Established foundation to help others who are paralyzed
Devon Walker has had so much taken away from him. His primary focus, nonetheless, is to give.
Walker’s life changed drastically on Sept. 8, 2012, when the Destrehan High School alum and starting safety for Tulane suffered a severe spinal injury during a game against Tulsa. A collision with a teammate resulted in damage to his C3 and C4 vertebrae, leaving him paralyzed from the neck down.
The road hasn’t been easy for the Destrehan resident, but he has shown exactly how strong the spirit within him truly is. Walker has refused to let his injury define him: he not only returned to Tulane to complete his undergraduate degree, but also earned a Master’s degree in neuroscience from the school in 2017.
He’s been recognized numerous times for the inspiration and example he’s set for others, and he’s set out on a determined path to help others who have suffered similar misfortune.
He does that through the Devon Walker Foundation, which he founded in May of 2016 to address the increasing prevalence of spinal cord injuries and the inadequacies in available medical treatment and equipment for those who have suffered them. The non-profit organization provides education toward preventative efforts and focuses on increasing the quality of life for as many of those individuals as possible. The organization raises money for preventive efforts and future medical research towards curing spinal cord injuries.
“I realized as I went through everything and came across others in physical therapy or elsewhere … there are people in wheelchairs who are going through the same situation I am, but may not have the same family or financial base like I have,” Walker said. “I’ve been fortunate to have the people at Tulane looking out for me, and the Saints organization … I thought, what can I do to help people figure things out and help people in my situation?”
Examples of help the organization provides include providing non-emergency transportation, such as rides to class or therapy; customizing parts of a home with specialized equipment (such as ramps or specialized computer items, like a mouse); and providing a source of information of places in the area that are wheelchair accessible, among other services.
“If someone is injured and wants to go back and get their high school or college degree, we try to help them do that,” Walker said. “Or help someone to get a specialized van, or even a regular car, if they have enough movement … (or) let people know what to look for and what their rights are when looking for jobs.”
When Walker was injured, it took him more than two months to be able to return home. Once he began attending physical therapy, he said that gave him purpose, but it ultimately wasn’t enough.
“You get depressed, because you want to get back to where you were, and you’re putting in the work but not seeing the results come as quickly as you want,” Walker said. “It wears on you … I’d get depressed and get angry. I realized I needed some balance, and to get out the house and find things that make me happy and motivate me.”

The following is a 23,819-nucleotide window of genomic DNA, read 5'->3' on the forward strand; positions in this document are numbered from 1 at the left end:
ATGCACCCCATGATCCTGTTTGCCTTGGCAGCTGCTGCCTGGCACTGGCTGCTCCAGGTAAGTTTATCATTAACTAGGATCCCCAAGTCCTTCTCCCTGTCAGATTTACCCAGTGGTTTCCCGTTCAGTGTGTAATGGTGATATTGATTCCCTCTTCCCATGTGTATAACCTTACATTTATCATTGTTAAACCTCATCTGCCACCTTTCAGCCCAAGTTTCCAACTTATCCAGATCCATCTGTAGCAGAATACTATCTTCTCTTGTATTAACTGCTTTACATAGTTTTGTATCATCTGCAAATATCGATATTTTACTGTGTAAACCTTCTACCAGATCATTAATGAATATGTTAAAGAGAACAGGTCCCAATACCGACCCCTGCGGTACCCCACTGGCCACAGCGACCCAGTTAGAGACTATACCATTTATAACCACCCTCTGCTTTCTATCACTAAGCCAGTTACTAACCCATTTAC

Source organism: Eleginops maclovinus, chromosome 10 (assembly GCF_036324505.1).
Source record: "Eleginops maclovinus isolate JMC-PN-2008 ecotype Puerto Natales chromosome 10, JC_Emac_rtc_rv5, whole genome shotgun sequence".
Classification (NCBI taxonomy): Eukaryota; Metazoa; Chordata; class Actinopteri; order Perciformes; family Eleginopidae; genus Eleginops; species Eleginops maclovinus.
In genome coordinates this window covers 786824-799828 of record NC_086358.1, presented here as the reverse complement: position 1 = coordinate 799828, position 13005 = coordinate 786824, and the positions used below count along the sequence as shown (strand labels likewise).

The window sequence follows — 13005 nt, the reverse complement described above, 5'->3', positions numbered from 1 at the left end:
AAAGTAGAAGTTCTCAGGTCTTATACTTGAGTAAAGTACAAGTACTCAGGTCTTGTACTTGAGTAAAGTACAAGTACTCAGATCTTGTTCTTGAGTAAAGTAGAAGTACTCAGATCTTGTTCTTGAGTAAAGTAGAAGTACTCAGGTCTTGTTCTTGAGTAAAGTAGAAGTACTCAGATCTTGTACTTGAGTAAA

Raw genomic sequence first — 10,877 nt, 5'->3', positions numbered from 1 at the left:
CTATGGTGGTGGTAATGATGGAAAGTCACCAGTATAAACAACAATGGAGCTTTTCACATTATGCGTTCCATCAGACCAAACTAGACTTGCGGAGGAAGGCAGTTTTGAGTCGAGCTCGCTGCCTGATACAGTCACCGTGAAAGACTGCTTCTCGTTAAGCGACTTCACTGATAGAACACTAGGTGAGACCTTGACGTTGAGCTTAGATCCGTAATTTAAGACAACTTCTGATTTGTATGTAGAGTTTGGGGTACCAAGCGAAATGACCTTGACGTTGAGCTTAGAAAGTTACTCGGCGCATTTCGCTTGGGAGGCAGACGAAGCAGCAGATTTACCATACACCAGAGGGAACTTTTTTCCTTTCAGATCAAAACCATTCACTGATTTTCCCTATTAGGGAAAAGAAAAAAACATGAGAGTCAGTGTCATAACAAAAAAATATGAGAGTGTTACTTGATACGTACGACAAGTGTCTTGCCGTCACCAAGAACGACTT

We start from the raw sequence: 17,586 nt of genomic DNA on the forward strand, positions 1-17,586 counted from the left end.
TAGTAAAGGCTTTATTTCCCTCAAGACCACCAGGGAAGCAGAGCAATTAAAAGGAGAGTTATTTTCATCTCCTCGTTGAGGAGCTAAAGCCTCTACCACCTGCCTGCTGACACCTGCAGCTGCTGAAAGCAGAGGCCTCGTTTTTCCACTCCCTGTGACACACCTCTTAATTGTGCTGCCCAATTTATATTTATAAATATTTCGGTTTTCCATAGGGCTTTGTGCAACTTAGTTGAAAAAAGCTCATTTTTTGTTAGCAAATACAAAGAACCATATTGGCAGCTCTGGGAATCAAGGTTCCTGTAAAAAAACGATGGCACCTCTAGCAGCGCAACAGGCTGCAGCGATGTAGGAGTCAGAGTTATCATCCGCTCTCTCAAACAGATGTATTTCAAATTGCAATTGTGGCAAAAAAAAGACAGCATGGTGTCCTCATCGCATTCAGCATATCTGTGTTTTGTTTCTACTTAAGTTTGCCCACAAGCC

Part of that is the work he does through his foundation, but Walker can also be spotted often enjoying the success of his alma mater at a Destrehan football game, or out and about with his friends.
“We want to help more people … of course, it doesn’t happen overnight. You work your way up and build it.” – Devon Walker
He’s stuck to his physical therapy routine, attending regular sessions at Touro Hospital in New Orleans in order to keep his body ready if a way to repair a spinal cord injury is found. He pursued and earned his neuroscience degree in part because he wanted to educate himself about his own situation and injury, and to become aware of what future trials and treatments could benefit him as he continues to progress.
His ultimate hope is to walk again, but he isn’t putting his life on hold in the meantime.
Walker visits schools in the region to educate young athletes on how to not only prevent spinal injuries, but also concussions, as well as how to recognize the signs of a concussion if one does incur one — he said concussion education is an area his neuroscience education has allowed him to enter, and one he says he’d like to expand upon.
He recently received a major honor when Tulane retired his No. 18 jersey in August. The number was retired not only in football, but for all of Tulane athletics. The school continues to honor Walker on the football field, designating one player to bring out a flag with No. 18 emblazoned on it for each game.
The Devon Walker Foundation holds events periodically to raise money for its efforts, which include an annual summer football camp at Tulane as well as charity basketball games.
“It was very touching,” Walker said. “Most of the people who were there at the time I got hurt are gone now … it just showed me that even though so many new faces are there, the Tulane community is still behind me.
“A lot of it right now is just getting the word out that there is a foundation that can help,” he continued. “We want to help more people … of course, it doesn’t happen overnight. You work your way up and build it.”
He said the most rewarding part is when he sees someone who the foundation’s efforts have positively affected.
“When I see people out maybe at a festival or a football game and know them from therapy … and maybe we helped them find transportation or helped set up their room, and I see them six months, a year after that first meeting and they’re able to get around … to help them do that, it’s really the most rewarding part,” Walker said.